In his mind he likely believed he was doing good. Despite his exposure to western philosophy, morals, and culture, Omar’s father brainwashed his children to believe that their aims served a higher religious and political purpose that justified their actions.

In the same way that a young person raised in Nazi Germany was brainwashed to believe the Jews were a degenerate race deserving extinction, Omar Khadr was raised to believe the western world was a blight on the earth. And although some part of him probably sensed that what he was doing was wrong on some level, his filial obligations led him to believe his path was righteous. Because there is no greater role model for a son than his father.

Ahmed Said, bloodthirsty lunatic that he was, raised a family in Canada, knowing full well that his children would be able to carry out his dangerous work with the safety net of a Canadian passport. And he was right. Omar Khadr wasn’t some Pakistani or Afghan who will rot in Gitmo, unnamed and unknown, for the rest of his days.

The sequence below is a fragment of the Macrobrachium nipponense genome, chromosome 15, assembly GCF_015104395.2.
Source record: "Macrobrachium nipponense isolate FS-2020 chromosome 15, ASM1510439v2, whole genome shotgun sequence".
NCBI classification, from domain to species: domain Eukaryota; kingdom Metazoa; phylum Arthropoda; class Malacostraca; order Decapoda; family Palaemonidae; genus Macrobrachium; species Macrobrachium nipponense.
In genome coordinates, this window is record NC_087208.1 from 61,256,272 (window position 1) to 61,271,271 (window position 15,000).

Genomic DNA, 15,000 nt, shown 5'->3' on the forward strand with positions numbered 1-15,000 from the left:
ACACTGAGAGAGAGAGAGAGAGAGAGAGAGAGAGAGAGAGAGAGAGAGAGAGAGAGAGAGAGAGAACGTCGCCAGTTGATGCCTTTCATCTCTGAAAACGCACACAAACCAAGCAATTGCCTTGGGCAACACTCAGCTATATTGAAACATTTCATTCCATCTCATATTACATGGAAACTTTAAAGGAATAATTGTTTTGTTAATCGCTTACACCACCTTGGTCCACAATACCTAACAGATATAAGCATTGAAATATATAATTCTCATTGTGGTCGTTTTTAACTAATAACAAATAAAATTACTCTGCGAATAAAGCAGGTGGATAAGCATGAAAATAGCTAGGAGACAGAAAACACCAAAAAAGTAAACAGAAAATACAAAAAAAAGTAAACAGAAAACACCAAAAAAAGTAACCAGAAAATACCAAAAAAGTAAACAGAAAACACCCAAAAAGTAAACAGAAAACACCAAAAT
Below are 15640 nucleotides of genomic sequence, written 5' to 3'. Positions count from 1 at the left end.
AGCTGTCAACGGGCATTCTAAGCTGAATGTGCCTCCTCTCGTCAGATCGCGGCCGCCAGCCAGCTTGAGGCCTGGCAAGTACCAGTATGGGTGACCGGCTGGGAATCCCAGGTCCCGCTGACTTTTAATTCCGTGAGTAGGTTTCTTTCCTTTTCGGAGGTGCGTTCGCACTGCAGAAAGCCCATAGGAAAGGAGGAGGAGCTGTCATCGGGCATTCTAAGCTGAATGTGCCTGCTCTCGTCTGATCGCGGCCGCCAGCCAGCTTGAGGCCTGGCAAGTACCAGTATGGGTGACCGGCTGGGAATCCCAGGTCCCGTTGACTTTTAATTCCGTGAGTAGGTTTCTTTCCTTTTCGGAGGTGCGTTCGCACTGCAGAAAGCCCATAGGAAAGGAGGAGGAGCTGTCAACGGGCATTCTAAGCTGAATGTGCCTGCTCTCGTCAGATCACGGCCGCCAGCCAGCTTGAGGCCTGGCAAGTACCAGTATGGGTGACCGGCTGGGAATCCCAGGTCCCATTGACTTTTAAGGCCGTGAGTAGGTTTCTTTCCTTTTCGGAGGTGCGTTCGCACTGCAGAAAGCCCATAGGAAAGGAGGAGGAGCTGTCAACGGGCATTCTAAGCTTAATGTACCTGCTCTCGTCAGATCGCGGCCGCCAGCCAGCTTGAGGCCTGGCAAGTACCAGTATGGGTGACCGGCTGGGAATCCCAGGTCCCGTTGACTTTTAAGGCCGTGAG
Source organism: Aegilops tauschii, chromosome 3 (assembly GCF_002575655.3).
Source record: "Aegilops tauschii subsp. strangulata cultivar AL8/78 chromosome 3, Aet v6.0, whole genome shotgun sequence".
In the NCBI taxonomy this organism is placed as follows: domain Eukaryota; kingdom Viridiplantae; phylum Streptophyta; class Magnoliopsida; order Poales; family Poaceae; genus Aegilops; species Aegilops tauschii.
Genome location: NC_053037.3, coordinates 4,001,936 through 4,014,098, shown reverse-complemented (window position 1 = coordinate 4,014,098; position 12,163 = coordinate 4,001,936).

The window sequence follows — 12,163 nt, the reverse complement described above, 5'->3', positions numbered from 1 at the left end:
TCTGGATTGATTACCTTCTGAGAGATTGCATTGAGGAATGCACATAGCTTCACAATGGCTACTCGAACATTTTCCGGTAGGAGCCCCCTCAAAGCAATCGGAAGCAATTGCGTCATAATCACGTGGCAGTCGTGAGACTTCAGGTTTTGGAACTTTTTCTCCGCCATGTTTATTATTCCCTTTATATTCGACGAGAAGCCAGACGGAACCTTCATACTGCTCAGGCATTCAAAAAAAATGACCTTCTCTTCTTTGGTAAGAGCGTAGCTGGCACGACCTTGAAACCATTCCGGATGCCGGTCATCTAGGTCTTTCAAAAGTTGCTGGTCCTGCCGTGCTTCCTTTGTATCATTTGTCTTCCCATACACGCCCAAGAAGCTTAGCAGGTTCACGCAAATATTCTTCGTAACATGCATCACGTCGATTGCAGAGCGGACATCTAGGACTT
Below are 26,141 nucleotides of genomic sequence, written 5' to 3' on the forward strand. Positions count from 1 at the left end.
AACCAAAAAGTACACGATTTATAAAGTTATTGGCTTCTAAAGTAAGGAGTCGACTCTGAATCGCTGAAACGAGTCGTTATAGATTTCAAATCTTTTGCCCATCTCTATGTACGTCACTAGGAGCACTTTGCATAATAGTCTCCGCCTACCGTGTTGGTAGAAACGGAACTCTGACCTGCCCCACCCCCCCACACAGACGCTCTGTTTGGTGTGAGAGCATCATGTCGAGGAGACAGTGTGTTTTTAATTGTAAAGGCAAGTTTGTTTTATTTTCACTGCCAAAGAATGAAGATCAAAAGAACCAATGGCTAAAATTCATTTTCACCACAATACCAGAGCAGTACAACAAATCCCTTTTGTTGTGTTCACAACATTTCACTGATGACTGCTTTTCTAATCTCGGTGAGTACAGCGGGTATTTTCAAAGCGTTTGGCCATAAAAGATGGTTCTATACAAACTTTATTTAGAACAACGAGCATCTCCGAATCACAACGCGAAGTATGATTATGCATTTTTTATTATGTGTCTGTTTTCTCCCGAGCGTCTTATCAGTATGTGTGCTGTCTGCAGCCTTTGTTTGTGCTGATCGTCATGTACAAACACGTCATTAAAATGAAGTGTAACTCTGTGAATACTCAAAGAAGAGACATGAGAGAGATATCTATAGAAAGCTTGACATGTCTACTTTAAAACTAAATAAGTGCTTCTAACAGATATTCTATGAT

So, now that Omar Khadr is home, now what? Well, it’s time to have the now-grown man psychologically assessed. Does he realize what he was doing was wrong? Does he have any remorse? Regrets? Does he renounce radical Islam? Is he a danger to Canadian society?

The fact some people, like the Toronto Star editorial board, want him immediately released without those questions asked, is frankly appalling. Let me state that again. It’s appalling.

Do I think Omar Khadr is a threat to Canada anymore? Actually, I sincerely doubt it. His father is dead. He’s been isolated and alienated from al Qaeda for more than a decade now. His brothers, who were also involved with al Qaeda in some capacity while their father was still alive, have disappeared into quiet obscurity. Were Omar released into Canadian society, I believe he’d also slip into the same obscurity, not unlike Karla Homolka.

But there’s one reason he wouldn’t disappear altogether. The Canadian left view Omar as some kind of martyr, a victim of western neoimperialist aggression against the Muslim world. Their deranged desire to elevate Omar to that of a Maher Arar, or worse, a Nelson Mandela, is a real danger.

Look, we can debate endlessly on how long a sentence a 15-year-old deserves for participation in war crimes, or what responsibility he bears for that participation. But what’s really important here isn’t what’s good for Omar. It’s what’s good for Canada. We need to establish that he’s not a threat now, or in any foreseeable future.